David Rozen-Rechels

David Rozen-Rechels
Sorbonne Université | UPMC · Institut d'Écologie et des Sciences de l'Environnement de Paris (iEES Paris) - UMR 7618

Doctor of Philosophy
Maître de Conférences

About

23
Publications
6,086
Reads
How we measure 'reads'
A 'read' is counted each time someone views a publication summary (such as the title, abstract, and list of authors), clicks on a figure, or views or downloads the full-text. Learn more
220
Citations
Introduction
I currently work at the Evolutionary Ecology, Institute of Ecology and Environmental Sciences in Paris, France. My research focuses on behavioral ecology and more precisely on the environmental constraints shaping space use behaviors in the landscape. Actually, I am mainly working on understanding how animals adjust their behavior to changes in the thermal and hydric conditions of their environment. The behaviors I am interested in range from exploration rate at short time scale measured in experimental set-up to landscape use, habitat selection and movements in natural populations. My study species are actually the common lizard (Zootoca vivipara) and the African savanna elephant (Loxodonta africana).
Additional affiliations
September 2019 - present
La Rochelle Université
Position
  • Lecturer
September 2016 - August 2019
Institute of Ecology and Environmental Sciences IEES-Paris
Position
  • PhD Student
September 2016 - present
Sorbonne Université
Position
  • CME - Teaching assistant

Publications

Publications (23)
Article
Full-text available
Mercury (Hg) is a toxic trace element widely distributed in the environment, which particularly accumulates in top predators, including seabirds. Among seabirds, large gulls (Larus sp) are generalist feeders, foraging in both terrestrial and marine habitats, making them relevant bioindicators of local coastal Hg contamination. In the present study,...
Article
Full-text available
Background A challenge faced by animals living in groups with stable long-term membership is to effectively coordinate their actions and maintain cohesion. However, as seasonal conditions alter the distribution of resources across a landscape, they can change the priority of group members and require groups to adapt and respond collectively across...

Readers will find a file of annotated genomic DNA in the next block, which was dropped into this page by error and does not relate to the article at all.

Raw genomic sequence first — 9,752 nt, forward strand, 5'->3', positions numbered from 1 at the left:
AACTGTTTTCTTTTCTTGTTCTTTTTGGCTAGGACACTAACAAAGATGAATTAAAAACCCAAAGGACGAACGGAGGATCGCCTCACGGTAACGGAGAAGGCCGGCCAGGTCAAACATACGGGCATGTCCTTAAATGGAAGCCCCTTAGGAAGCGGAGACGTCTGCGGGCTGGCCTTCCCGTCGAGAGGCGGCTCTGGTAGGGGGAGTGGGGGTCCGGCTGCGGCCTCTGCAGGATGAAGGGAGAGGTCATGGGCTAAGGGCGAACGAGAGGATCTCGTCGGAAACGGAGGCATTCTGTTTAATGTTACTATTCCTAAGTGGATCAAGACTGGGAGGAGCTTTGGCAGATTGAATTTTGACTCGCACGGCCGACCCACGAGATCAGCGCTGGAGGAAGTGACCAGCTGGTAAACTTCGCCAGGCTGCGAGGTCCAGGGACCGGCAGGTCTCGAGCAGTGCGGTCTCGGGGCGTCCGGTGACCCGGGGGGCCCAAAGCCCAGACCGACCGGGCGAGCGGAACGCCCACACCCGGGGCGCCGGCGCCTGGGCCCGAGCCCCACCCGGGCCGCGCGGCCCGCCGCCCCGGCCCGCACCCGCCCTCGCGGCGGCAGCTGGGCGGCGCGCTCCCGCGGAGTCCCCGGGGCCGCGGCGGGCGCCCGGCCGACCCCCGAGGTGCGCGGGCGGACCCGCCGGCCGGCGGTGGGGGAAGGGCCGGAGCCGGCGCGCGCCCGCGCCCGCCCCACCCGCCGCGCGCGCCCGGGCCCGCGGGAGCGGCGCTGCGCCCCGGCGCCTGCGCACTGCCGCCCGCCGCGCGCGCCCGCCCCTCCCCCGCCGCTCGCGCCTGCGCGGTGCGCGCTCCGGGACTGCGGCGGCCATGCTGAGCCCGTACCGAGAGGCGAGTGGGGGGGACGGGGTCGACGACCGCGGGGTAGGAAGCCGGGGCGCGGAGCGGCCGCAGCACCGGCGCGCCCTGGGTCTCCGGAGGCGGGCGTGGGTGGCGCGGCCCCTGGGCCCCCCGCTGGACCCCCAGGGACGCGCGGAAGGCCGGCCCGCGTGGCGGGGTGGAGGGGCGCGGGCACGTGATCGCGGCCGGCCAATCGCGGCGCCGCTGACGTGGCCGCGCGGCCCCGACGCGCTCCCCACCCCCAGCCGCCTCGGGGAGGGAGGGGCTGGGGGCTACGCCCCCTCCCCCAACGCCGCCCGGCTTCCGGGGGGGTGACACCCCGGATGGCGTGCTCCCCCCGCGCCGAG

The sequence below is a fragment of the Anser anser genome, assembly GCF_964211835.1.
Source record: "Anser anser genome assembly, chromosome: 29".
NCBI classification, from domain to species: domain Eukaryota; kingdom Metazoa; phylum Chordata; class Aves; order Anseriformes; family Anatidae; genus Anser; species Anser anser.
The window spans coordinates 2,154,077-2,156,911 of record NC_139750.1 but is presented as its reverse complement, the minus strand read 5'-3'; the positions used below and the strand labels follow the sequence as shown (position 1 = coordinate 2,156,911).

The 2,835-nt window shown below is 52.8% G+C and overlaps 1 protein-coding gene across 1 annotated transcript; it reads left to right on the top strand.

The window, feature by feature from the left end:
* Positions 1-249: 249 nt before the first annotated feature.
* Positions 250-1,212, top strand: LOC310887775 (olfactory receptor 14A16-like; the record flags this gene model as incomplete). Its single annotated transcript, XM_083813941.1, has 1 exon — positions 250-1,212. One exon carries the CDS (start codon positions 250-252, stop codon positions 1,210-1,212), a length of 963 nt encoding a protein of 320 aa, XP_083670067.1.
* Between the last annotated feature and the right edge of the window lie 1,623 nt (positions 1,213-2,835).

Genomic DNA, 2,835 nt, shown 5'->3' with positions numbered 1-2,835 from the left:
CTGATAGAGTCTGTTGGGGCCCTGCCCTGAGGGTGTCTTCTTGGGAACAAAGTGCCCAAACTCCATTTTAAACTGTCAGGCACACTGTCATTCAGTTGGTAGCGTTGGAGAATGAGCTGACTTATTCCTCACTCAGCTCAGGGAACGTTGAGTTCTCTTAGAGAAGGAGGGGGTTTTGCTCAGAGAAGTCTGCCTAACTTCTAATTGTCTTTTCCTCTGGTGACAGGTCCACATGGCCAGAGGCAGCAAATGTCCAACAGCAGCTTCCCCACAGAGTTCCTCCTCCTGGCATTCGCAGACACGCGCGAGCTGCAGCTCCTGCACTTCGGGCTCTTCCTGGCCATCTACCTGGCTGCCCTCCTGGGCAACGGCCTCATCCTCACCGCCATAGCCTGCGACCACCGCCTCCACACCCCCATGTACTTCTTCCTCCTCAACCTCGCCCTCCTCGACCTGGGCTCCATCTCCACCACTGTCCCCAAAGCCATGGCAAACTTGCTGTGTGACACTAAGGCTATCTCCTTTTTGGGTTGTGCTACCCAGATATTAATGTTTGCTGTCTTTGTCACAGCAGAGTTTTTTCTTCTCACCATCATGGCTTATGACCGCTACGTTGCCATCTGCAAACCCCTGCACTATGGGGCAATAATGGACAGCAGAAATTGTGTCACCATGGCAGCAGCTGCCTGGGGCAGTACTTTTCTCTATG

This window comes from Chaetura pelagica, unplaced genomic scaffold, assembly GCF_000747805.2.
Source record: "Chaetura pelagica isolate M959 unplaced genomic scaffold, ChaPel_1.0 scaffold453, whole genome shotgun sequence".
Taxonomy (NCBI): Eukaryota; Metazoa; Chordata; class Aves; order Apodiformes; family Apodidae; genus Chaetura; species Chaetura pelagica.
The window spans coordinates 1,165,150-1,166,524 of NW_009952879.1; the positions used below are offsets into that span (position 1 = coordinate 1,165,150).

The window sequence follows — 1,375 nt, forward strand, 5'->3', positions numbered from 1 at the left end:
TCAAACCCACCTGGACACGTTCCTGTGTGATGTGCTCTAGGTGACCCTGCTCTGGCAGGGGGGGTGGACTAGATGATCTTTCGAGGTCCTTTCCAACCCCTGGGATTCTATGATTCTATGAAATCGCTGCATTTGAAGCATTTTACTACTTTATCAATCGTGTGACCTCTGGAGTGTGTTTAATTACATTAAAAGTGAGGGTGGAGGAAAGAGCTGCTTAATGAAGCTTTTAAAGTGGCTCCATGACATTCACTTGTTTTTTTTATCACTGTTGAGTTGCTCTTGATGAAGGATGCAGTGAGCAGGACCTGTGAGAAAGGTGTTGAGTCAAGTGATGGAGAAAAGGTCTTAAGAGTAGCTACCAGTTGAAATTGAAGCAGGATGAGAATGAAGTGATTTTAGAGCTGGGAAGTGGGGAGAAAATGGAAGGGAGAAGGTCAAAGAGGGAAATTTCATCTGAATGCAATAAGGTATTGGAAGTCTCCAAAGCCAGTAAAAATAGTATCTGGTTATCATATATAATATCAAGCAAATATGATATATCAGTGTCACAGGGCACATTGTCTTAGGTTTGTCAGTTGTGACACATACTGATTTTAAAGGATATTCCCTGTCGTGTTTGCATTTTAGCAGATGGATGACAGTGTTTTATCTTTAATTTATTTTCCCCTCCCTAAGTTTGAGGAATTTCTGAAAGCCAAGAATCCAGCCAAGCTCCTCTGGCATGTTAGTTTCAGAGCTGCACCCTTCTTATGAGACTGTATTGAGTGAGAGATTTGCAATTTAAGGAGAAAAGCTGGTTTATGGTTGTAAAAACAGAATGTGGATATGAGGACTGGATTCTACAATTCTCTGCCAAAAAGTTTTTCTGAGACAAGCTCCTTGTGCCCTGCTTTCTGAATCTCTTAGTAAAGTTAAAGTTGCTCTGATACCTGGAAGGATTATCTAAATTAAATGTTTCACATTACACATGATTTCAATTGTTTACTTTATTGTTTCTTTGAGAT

Article
1. In the past decades, nocturnal temperatures have been playing a disproportionate role in the global warming of the planet. Yet, they remain a neglected factor in studies assessing the impact of global warming on natural populations. 2. Here, we question whether an intense augmentation of nocturnal temperatures is beneficial or deleterious to ect...
Article
Full-text available
Thermoregulation is critical for ectotherms as it allows them to maintain their body temperature close to an optimum for ecological performance. Thermoregulation includes a range of behaviors that aim at regulating body temperature within a range centered around the thermal preference. Thermal preference is typically measured in a thermal gradient...
Article
In arid and semiarid environments, water is a key resource that is limited in availability. During the dry season, perennial water sources such as water pans often are far apart and shape the daily movement routines of large herbivores. In hot environments, endotherms face a lethal risk of overheating that can be buffered by evaporative cooling. Be...
Article
Behavioral thermoregulation is an efficient mechanism to buffer the physiological effects of climate change. Thermal ecology studies have traditionally tested how thermal constraints shape thermoregulatory behaviors without accounting for the potential major effects of landscape structure and water availability. Thus, we lack a general understandin...
Article
Full-text available
Regulation of body temperature is crucial for optimizing physiological performance in ectotherms but imposes constraints in time and energy. Time and energy spent thermoregulating can be reduced through behavioral (e.g., basking adjustments) or biophysical (e.g., heating rate physiology) means. In a heterogeneous environment, we expect thermoregula...
Article
Full-text available
Mechanistic models of terrestrial ectotherms predict that climate warming will induce activity restriction due to heat stress and loss of shade, leading to the extinction of numerous populations. Such models rely on the assumption that activity patterns are dictated by simple temperature thresholds independent of changes in water availability. Howe...
Article
Full-text available
Animals use a variety of strategies to avoid acute dehydration and death. Yet, how chronic exposure to sub-lethal dehydration may entail physiological and fitness costs remains elusive. In this study, we experimentally tested if water restriction causes increased oxidative stress (OS) and telomere length (TL) shortening, two well-described mediator...
Article
Chronic changes in climate conditions may select for acclimation responses in terrestrial animals living in fluctuating environments, and beneficial acclimation responses may be key to the resilience of these species to global changes. Despite evidence that climate warming induces changes in water availability, acclimation responses to water restri...
Article
Full-text available